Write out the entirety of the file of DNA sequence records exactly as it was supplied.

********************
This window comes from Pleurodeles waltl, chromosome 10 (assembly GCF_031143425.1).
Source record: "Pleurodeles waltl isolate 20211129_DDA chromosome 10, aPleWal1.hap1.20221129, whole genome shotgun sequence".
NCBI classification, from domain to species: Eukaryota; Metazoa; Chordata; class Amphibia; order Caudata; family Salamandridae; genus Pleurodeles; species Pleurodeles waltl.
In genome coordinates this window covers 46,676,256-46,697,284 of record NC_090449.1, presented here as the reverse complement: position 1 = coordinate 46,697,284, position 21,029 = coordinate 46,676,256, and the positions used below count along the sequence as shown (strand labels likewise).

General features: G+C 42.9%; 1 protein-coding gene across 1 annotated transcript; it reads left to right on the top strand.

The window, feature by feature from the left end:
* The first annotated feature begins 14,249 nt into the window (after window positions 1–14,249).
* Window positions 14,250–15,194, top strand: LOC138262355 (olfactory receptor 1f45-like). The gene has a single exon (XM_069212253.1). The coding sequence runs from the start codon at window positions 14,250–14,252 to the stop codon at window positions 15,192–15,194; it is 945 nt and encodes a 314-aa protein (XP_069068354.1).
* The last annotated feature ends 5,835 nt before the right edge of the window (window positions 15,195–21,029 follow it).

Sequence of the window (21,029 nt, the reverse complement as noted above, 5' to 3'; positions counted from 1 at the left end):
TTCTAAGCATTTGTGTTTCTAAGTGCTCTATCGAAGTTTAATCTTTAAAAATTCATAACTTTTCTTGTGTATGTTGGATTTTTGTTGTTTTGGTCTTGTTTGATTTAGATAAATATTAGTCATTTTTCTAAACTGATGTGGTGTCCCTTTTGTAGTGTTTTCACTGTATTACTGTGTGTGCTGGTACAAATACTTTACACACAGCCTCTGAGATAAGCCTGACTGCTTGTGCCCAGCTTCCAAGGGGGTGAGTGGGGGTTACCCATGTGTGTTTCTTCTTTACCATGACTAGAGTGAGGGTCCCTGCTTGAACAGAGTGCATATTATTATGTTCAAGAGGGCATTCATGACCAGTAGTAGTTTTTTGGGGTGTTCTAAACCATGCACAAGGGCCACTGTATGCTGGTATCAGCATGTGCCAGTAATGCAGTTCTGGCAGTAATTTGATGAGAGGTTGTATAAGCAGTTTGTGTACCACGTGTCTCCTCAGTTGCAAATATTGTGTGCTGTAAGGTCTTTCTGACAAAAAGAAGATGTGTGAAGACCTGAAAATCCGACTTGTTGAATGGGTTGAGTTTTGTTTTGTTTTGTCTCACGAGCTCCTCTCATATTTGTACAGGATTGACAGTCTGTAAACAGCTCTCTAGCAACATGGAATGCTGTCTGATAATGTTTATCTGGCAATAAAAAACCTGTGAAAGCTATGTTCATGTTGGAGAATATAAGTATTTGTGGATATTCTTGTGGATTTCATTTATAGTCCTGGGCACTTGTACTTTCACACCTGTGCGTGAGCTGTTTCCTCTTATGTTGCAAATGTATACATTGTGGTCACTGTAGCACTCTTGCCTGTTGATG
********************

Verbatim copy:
This window comes from Pleurodeles waltl, chromosome 10 (assembly GCF_031143425.1).
Source record: "Pleurodeles waltl isolate 20211129_DDA chromosome 10, aPleWal1.hap1.20221129, whole genome shotgun sequence".
NCBI classification, from domain to species: Eukaryota; Metazoa; Chordata; class Amphibia; order Caudata; family Salamandridae; genus Pleurodeles; species Pleurodeles waltl.
In genome coordinates this window covers 46,676,256-46,697,284 of record NC_090449.1, presented here as the reverse complement: position 1 = coordinate 46,697,284, position 21,029 = coordinate 46,676,256, and the positions used below count along the sequence as shown (strand labels likewise).

General features: G+C 42.9%; 1 protein-coding gene across 1 annotated transcript; it reads left to right on the top strand.

The window, feature by feature from the left end:
* The first annotated feature begins 14,249 nt into the window (after window positions 1–14,249).
* Window positions 14,250–15,194, top strand: LOC138262355 (olfactory receptor 1f45-like). The gene has a single exon (XM_069212253.1). The coding sequence runs from the start codon at window positions 14,250–14,252 to the stop codon at window positions 15,192–15,194; it is 945 nt and encodes a 314-aa protein (XP_069068354.1).
* The last annotated feature ends 5,835 nt before the right edge of the window (window positions 15,195–21,029 follow it).

Sequence of the window (21,029 nt, the reverse complement as noted above, 5' to 3'; positions counted from 1 at the left end):
TTCTAAGCATTTGTGTTTCTAAGTGCTCTATCGAAGTTTAATCTTTAAAAATTCATAACTTTTCTTGTGTATGTTGGATTTTTGTTGTTTTGGTCTTGTTTGATTTAGATAAATATTAGTCATTTTTCTAAACTGATGTGGTGTCCCTTTTGTAGTGTTTTCACTGTATTACTGTGTGTGCTGGTACAAATACTTTACACACAGCCTCTGAGATAAGCCTGACTGCTTGTGCCCAGCTTCCAAGGGGGTGAGTGGGGGTTACCCATGTGTGTTTCTTCTTTACCATGACTAGAGTGAGGGTCCCTGCTTGAACAGAGTGCATATTATTATGTTCAAGAGGGCATTCATGACCAGTAGTAGTTTTTTGGGGTGTTCTAAACCATGCACAAGGGCCACTGTATGCTGGTATCAGCATGTGCCAGTAATGCAGTTCTGGCAGTAATTTGATGAGAGGTTGTATAAGCAGTTTGTGTACCACGTGTCTCCTCAGTTGCAAATATTGTGTGCTGTAAGGTCTTTCTGACAAAAAGAAGATGTGTGAAGACCTGAAAATCCGACTTGTTGAATGGGTTGAGTTTTGTTTTGTTTTGTCTCACGAGCTCCTCTCATATTTGTACAGGATTGACAGTCTGTAAACAGCTCTCTAGCAACATGGAATGCTGTCTGATAATGTTTATCTGGCAATAAAAAACCTGTGAAAGCTATGTTCATGTTGGAGAATATAAGTATTTGTGGATATTCTTGTGGATTTCATTTATAGTCCTGGGCACTTGTACTTTCACACCTGTGCGTGAGCTGTTTCCTCTTATGTTGCAAATGTATACATTGTGGTCACTGTAGCACTCTTGCCTGTTGATG